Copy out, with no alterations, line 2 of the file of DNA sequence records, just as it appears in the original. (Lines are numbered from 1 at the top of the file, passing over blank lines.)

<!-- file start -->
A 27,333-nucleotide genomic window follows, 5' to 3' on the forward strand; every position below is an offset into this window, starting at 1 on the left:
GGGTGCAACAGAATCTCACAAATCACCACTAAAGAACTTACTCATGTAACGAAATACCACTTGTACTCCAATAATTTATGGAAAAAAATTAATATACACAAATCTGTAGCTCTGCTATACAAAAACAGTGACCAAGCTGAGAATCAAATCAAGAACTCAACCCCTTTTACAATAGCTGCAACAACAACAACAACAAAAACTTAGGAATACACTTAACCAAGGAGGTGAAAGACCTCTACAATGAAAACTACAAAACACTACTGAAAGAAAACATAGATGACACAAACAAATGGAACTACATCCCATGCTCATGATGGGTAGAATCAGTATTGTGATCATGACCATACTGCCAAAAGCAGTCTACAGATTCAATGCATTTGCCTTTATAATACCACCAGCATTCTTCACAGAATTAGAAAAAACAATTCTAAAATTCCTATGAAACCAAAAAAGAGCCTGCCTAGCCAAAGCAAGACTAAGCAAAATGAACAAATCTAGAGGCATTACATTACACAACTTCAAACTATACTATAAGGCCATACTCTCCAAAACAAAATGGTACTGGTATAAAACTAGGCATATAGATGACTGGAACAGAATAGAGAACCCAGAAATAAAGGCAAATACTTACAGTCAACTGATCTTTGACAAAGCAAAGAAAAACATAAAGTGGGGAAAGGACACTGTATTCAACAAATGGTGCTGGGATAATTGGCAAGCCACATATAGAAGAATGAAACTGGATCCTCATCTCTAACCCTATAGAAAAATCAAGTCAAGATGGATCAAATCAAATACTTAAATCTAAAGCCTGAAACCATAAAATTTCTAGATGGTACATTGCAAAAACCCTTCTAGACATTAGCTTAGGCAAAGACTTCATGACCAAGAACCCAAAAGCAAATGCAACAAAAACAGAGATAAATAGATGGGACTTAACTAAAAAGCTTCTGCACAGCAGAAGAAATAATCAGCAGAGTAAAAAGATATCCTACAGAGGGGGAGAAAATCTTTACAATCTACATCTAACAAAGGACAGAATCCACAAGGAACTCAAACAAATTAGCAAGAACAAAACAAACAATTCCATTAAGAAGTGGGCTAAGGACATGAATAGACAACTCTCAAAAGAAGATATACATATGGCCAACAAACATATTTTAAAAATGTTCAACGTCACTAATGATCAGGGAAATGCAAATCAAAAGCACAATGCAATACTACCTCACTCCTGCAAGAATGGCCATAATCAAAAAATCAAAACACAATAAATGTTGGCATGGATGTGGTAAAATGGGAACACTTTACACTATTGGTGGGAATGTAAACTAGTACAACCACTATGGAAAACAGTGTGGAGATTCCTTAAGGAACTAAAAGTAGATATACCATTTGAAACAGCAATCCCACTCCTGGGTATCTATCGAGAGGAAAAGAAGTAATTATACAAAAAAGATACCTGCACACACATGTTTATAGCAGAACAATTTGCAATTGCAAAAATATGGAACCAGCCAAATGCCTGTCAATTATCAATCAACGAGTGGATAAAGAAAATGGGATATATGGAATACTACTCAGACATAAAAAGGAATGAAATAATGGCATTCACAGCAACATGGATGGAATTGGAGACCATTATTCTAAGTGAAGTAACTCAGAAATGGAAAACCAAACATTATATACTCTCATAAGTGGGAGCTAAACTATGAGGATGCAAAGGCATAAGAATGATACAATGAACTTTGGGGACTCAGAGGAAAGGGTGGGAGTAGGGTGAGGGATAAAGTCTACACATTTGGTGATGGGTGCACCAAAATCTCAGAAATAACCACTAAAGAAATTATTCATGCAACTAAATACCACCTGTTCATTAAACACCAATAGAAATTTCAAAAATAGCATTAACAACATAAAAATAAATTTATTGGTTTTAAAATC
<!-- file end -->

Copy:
GGGTGCAACAGAATCTCACAAATCACCACTAAAGAACTTACTCATGTAACGAAATACCACTTGTACTCCAATAATTTATGGAAAAAAATTAATATACACAAATCTGTAGCTCTGCTATACAAAAACAGTGACCAAGCTGAGAATCAAATCAAGAACTCAACCCCTTTTACAATAGCTGCAACAACAACAACAACAAAAACTTAGGAATACACTTAACCAAGGAGGTGAAAGACCTCTACAATGAAAACTACAAAACACTACTGAAAGAAAACATAGATGACACAAACAAATGGAACTACATCCCATGCTCATGATGGGTAGAATCAGTATTGTGATCATGACCATACTGCCAAAAGCAGTCTACAGATTCAATGCATTTGCCTTTATAATACCACCAGCATTCTTCACAGAATTAGAAAAAACAATTCTAAAATTCCTATGAAACCAAAAAAGAGCCTGCCTAGCCAAAGCAAGACTAAGCAAAATGAACAAATCTAGAGGCATTACATTACACAACTTCAAACTATACTATAAGGCCATACTCTCCAAAACAAAATGGTACTGGTATAAAACTAGGCATATAGATGACTGGAACAGAATAGAGAACCCAGAAATAAAGGCAAATACTTACAGTCAACTGATCTTTGACAAAGCAAAGAAAAACATAAAGTGGGGAAAGGACACTGTATTCAACAAATGGTGCTGGGATAATTGGCAAGCCACATATAGAAGAATGAAACTGGATCCTCATCTCTAACCCTATAGAAAAATCAAGTCAAGATGGATCAAATCAAATACTTAAATCTAAAGCCTGAAACCATAAAATTTCTAGATGGTACATTGCAAAAACCCTTCTAGACATTAGCTTAGGCAAAGACTTCATGACCAAGAACCCAAAAGCAAATGCAACAAAAACAGAGATAAATAGATGGGACTTAACTAAAAAGCTTCTGCACAGCAGAAGAAATAATCAGCAGAGTAAAAAGATATCCTACAGAGGGGGAGAAAATCTTTACAATCTACATCTAACAAAGGACAGAATCCACAAGGAACTCAAACAAATTAGCAAGAACAAAACAAACAATTCCATTAAGAAGTGGGCTAAGGACATGAATAGACAACTCTCAAAAGAAGATATACATATGGCCAACAAACATATTTTAAAAATGTTCAACGTCACTAATGATCAGGGAAATGCAAATCAAAAGCACAATGCAATACTACCTCACTCCTGCAAGAATGGCCATAATCAAAAAATCAAAACACAATAAATGTTGGCATGGATGTGGTAAAATGGGAACACTTTACACTATTGGTGGGAATGTAAACTAGTACAACCACTATGGAAAACAGTGTGGAGATTCCTTAAGGAACTAAAAGTAGATATACCATTTGAAACAGCAATCCCACTCCTGGGTATCTATCGAGAGGAAAAGAAGTAATTATACAAAAAAGATACCTGCACACACATGTTTATAGCAGAACAATTTGCAATTGCAAAAATATGGAACCAGCCAAATGCCTGTCAATTATCAATCAACGAGTGGATAAAGAAAATGGGATATATGGAATACTACTCAGACATAAAAAGGAATGAAATAATGGCATTCACAGCAACATGGATGGAATTGGAGACCATTATTCTAAGTGAAGTAACTCAGAAATGGAAAACCAAACATTATATACTCTCATAAGTGGGAGCTAAACTATGAGGATGCAAAGGCATAAGAATGATACAATGAACTTTGGGGACTCAGAGGAAAGGGTGGGAGTAGGGTGAGGGATAAAGTCTACACATTTGGTGATGGGTGCACCAAAATCTCAGAAATAACCACTAAAGAAATTATTCATGCAACTAAATACCACCTGTTCATTAAACACCAATAGAAATTTCAAAAATAGCATTAACAACATAAAAATAAATTTATTGGTTTTAAAATC